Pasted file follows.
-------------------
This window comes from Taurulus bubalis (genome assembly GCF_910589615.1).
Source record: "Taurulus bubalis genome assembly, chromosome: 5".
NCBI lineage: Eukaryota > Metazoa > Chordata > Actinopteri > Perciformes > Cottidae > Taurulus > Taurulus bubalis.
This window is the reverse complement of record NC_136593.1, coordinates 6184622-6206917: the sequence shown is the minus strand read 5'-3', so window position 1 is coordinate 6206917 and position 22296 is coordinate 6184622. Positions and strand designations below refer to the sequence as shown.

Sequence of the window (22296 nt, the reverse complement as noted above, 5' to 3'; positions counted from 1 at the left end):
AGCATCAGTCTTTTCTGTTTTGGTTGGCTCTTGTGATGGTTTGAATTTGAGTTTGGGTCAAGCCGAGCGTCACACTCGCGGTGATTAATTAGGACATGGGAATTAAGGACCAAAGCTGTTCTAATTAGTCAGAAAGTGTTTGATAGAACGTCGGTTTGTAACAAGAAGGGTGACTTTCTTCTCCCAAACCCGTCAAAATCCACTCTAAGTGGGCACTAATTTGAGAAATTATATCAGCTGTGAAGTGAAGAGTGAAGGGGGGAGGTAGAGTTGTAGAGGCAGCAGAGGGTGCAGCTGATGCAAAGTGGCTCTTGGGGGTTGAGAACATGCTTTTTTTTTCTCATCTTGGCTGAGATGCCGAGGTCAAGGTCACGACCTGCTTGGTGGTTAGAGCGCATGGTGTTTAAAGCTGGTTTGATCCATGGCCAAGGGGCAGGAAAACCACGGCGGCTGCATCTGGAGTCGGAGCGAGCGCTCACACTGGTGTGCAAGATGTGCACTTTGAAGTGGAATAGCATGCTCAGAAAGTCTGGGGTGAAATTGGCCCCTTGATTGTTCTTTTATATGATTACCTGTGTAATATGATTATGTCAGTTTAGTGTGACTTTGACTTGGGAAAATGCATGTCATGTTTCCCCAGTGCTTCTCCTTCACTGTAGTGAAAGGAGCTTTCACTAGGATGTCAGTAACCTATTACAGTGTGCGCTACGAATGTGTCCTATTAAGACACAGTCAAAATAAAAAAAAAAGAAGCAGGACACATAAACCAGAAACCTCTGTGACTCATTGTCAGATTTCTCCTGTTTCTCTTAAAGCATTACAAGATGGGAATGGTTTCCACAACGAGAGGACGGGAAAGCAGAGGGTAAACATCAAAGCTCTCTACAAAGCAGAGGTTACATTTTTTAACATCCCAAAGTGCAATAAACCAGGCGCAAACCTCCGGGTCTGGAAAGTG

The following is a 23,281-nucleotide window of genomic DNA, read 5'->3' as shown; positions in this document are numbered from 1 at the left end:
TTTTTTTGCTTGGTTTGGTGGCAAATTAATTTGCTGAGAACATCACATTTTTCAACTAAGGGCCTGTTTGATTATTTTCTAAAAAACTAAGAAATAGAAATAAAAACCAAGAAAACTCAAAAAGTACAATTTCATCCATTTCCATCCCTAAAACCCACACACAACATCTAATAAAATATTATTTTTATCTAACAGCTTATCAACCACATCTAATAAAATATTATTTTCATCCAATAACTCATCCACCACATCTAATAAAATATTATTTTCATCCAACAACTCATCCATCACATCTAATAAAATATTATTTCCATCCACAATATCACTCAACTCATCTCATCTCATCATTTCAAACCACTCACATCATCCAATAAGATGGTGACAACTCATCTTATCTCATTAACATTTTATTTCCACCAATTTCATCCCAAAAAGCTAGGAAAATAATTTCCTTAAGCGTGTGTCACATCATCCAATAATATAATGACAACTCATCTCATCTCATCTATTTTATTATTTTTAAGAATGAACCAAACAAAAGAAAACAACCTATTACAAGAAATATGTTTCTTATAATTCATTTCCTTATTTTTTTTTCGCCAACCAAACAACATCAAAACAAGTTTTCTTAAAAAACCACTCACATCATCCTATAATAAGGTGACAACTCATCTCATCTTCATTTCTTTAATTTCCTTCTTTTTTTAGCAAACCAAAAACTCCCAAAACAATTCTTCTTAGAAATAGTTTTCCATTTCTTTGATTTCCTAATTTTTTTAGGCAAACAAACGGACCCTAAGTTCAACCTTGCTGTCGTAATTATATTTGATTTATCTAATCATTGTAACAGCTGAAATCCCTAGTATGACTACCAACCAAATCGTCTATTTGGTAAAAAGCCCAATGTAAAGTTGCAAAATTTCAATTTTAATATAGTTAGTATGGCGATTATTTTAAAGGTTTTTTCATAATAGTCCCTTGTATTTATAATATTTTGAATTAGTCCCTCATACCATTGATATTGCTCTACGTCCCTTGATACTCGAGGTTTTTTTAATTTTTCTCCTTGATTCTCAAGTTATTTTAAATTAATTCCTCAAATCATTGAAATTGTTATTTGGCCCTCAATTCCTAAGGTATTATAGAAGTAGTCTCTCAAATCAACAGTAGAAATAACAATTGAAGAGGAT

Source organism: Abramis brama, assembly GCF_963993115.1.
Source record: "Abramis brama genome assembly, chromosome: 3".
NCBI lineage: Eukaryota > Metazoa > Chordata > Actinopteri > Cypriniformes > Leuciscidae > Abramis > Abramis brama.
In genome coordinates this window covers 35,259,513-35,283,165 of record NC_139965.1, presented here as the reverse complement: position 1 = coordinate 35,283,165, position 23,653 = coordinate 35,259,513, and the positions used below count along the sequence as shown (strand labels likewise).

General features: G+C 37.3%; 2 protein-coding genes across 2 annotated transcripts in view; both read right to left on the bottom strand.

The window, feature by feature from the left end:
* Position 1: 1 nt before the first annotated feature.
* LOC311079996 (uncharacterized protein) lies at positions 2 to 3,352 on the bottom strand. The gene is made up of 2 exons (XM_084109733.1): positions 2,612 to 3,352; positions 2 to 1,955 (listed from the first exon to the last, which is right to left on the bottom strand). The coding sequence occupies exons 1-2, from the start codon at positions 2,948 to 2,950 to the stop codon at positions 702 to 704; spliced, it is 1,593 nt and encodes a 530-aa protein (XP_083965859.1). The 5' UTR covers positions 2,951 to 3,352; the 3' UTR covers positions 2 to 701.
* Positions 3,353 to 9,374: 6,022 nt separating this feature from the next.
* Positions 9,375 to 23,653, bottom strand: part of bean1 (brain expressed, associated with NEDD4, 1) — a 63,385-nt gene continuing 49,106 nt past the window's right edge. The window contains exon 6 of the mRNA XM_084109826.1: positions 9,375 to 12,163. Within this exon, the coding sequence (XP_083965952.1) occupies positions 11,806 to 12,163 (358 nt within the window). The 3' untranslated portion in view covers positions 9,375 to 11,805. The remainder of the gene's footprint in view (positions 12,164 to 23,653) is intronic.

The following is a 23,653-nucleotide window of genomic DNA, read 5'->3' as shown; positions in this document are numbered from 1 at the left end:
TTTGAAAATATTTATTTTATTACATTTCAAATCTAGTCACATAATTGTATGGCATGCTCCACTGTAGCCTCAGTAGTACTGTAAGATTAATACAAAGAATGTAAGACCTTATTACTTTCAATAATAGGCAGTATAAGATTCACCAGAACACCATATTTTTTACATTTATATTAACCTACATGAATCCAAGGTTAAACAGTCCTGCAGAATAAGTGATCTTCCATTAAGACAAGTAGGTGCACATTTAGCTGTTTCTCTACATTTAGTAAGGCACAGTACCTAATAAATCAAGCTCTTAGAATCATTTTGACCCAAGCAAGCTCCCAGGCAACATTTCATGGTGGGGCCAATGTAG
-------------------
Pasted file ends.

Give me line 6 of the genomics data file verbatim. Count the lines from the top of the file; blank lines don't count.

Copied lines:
AGCATCAGTCTTTTCTGTTTTGGTTGGCTCTTGTGATGGTTTGAATTTGAGTTTGGGTCAAGCCGAGCGTCACACTCGCGGTGATTAATTAGGACATGGGAATTAAGGACCAAAGCTGTTCTAATTAGTCAGAAAGTGTTTGATAGAACGTCGGTTTGTAACAAGAAGGGTGACTTTCTTCTCCCAAACCCGTCAAAATCCACTCTAAGTGGGCACTAATTTGAGAAATTATATCAGCTGTGAAGTGAAGAGTGAAGGGGGGAGGTAGAGTTGTAGAGGCAGCAGAGGGTGCAGCTGATGCAAAGTGGCTCTTGGGGGTTGAGAACATGCTTTTTTTTTCTCATCTTGGCTGAGATGCCGAGGTCAAGGTCACGACCTGCTTGGTGGTTAGAGCGCATGGTGTTTAAAGCTGGTTTGATCCATGGCCAAGGGGCAGGAAAACCACGGCGGCTGCATCTGGAGTCGGAGCGAGCGCTCACACTGGTGTGCAAGATGTGCACTTTGAAGTGGAATAGCATGCTCAGAAAGTCTGGGGTGAAATTGGCCCCTTGATTGTTCTTTTATATGATTACCTGTGTAATATGATTATGTCAGTTTAGTGTGACTTTGACTTGGGAAAATGCATGTCATGTTTCCCCAGTGCTTCTCCTTCACTGTAGTGAAAGGAGCTTTCACTAGGATGTCAGTAACCTATTACAGTGTGCGCTACGAATGTGTCCTATTAAGACACAGTCAAAATAAAAAAAAAAGAAGCAGGACACATAAACCAGAAACCTCTGTGACTCATTGTCAGATTTCTCCTGTTTCTCTTAAAGCATTACAAGATGGGAATGGTTTCCACAACGAGAGGACGGGAAAGCAGAGGGTAAACATCAAAGCTCTCTACAAAGCAGAGGTTACATTTTTTAACATCCCAAAGTGCAATAAACCAGGCGCAAACCTCCGGGTCTGGAAAGTG